“I could prescribe any of a dozen antibiotics to cure
endocarditis, or even a thrombolytic agent
to stave off a heart attack; but what I
yearned for was the elixir of poetry,
which could heal the otherwise
untreatable condition of
my broken heart.”
This quote, by poet and physician Rafael Campo*,
beautifully captures the essence of the union
between the arts…and the art of medicine.
Therefore, today I will let him speak for me.
This is from his poem What the Body Told:
“To somewhere distant in my heart, they cry.
I look inside their other-person’s mouths
And see the wet interior of souls.
It’s warm and red in there–like love, with teeth.
I’ve studied medicine until I cried.”
*Rafael Campo is an internal medicine physician and poet currently on faculty at Harvard.
• • •
A few bloggers I would like to ask to share a quote or two:
Rules of the Quote Challenge:
1-Post on three consecutive days.
2-You can pick one or three quotes per day.
3-Challenge three different bloggers per day.
She stands facing a closed door.
As her gaze converges onto
enameled surface, she notes its
texture- the evenness a comfort to
a moment of hesitation within.
Smooth and finished–flowing
imprints mapping the course of
fine fibers swept over timber.
She makes a move to knock,
but her hand pauses,
and for a moment she wonders
whether you will find her pleasant.
Whether she will be worthy of your trust.
Whether you will believe in her.
Because she is flawed.
Like veneer upon wooden door, she
is but a polished version of herself.
As she again surveys its exterior,
she is let in upon a different truth–
that from underneath the surface
the grain peeks through, coarse
and jagged, its valleys exposed,
blemish revealed, age betrayed.
It is but fresh lacquer upon a
damaged interior, eroded and
frayed by the stress of time.
Like a white coat to the skin,
it cloaks the imperfection
and vulnerability of that
which lies beneath.
A coat enshrouding
scars of personal defeats–
of critical introspection while
striving to exhibit confidence and certainty.
to remain objective while
craving to empathize with you.
to continue feeling through perpetual
immersion into death and suffering,
while self-preservation casts increasingly
impenetrable layers of emotional shield.
And a fear
of not doing enough, while similarly
recognizing the peril of doing too much.
But as her knuckles meet the door,
she is reminded of an oath–taken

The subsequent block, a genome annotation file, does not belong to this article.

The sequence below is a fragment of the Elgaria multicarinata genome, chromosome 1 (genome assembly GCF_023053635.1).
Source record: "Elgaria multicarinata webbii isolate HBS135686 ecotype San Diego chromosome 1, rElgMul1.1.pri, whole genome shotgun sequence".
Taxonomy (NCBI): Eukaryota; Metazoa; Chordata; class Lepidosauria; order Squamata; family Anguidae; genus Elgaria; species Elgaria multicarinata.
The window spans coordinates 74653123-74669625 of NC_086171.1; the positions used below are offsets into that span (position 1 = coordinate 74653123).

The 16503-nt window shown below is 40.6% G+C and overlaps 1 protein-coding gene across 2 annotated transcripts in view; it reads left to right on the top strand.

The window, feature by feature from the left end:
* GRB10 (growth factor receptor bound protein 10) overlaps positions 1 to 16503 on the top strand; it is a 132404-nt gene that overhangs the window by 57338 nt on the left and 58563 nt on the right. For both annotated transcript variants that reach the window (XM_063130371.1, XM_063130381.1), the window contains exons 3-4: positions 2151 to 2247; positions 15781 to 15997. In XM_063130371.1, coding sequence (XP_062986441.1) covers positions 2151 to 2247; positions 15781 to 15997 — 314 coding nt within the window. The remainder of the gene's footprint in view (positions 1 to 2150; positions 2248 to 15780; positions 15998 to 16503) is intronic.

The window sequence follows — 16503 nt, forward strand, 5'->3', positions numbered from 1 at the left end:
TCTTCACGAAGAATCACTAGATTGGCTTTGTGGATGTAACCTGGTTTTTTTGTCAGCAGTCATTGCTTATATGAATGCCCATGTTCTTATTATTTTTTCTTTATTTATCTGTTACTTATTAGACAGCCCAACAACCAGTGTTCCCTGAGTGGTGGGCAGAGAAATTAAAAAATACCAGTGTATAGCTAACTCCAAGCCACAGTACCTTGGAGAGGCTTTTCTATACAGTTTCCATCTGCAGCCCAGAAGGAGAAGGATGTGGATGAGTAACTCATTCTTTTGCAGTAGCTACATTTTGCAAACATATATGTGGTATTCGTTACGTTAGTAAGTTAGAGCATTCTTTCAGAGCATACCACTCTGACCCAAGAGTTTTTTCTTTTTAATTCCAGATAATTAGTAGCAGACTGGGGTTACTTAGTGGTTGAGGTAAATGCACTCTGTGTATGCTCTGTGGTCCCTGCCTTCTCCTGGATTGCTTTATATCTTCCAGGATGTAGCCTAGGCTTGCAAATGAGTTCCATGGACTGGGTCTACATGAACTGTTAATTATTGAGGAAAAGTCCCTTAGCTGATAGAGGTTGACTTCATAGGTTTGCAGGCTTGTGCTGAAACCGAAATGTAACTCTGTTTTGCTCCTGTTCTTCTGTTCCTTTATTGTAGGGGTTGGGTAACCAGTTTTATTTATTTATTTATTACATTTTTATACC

at the dawn of this journey–
an oath of compassion, of
integrity, of humility–
an oath to do no harm.
So as she enters
for she never forgot its
That one would never lose the joy of helping others.
Therefore as an imperfect human being,
she will do her best to ease your suffering,
treat your illness, be your advocate–
Not because it is her obligation,
but because this is her love–
To help her fellow man.
To care for you.
• • •
“…may I long experience the joy of healing those who seek my help.”
-Oath of Hippocrates
• • •
A cardiac arrest. A resuscitation made. A life recovered.
One patient tells me his experience.
This is his story.
Amid the chaos enclosing,
beseeched by an ambiance of ages to come,
I hear the seraph’s dulcet calls.
Immured by words
divine and bittersweet,
they sculpt the frigid air,
and I am comforted.
As flesh is pierced, poisons forced,
I am held in tender embrace–
its whispers an oasis to the fears
that boil within my breast.
A skyward calling, its promised hope
glistens the starlight above me.
Memories, regret, longings and dreams–
a cycle ripened to revolve anew
cascades within my being.
I then behold a fleeting sight–
a son, wife, a father, my life–
their love commanding,
with a strength untold
until with the sun
I am ushered
out of the grasp
of the ebbing eve.
I open my eyes.
• • •
• • •
Lines, tubes, wires, chains.
Dignity stripped, cavities drained.
The metronome of your pulse above
the beeping orchestra, dissonant buzz.
Each gesture tracked, beat recorded,
breathing measured, life distorted.
Do you still feel free?
The body, its function a masterpiece to muse,
altered by poison, fluid infused.
Vesicles, vessels, organs affixed,
shrouded in blood, lymph intermixed.
Adhered in oneness by tendon and skin,
scarcely quickened by a pump grown dim.
Do you still feel strong?
Risen before the dawning sun,
a swarm of stoic white has come
to declare the status of your issues–
Liver, kidney, heart, lung, tissue.
To examine and prod, inspect then move
a person, a soul, or a number to improve?
I hope you still feel human.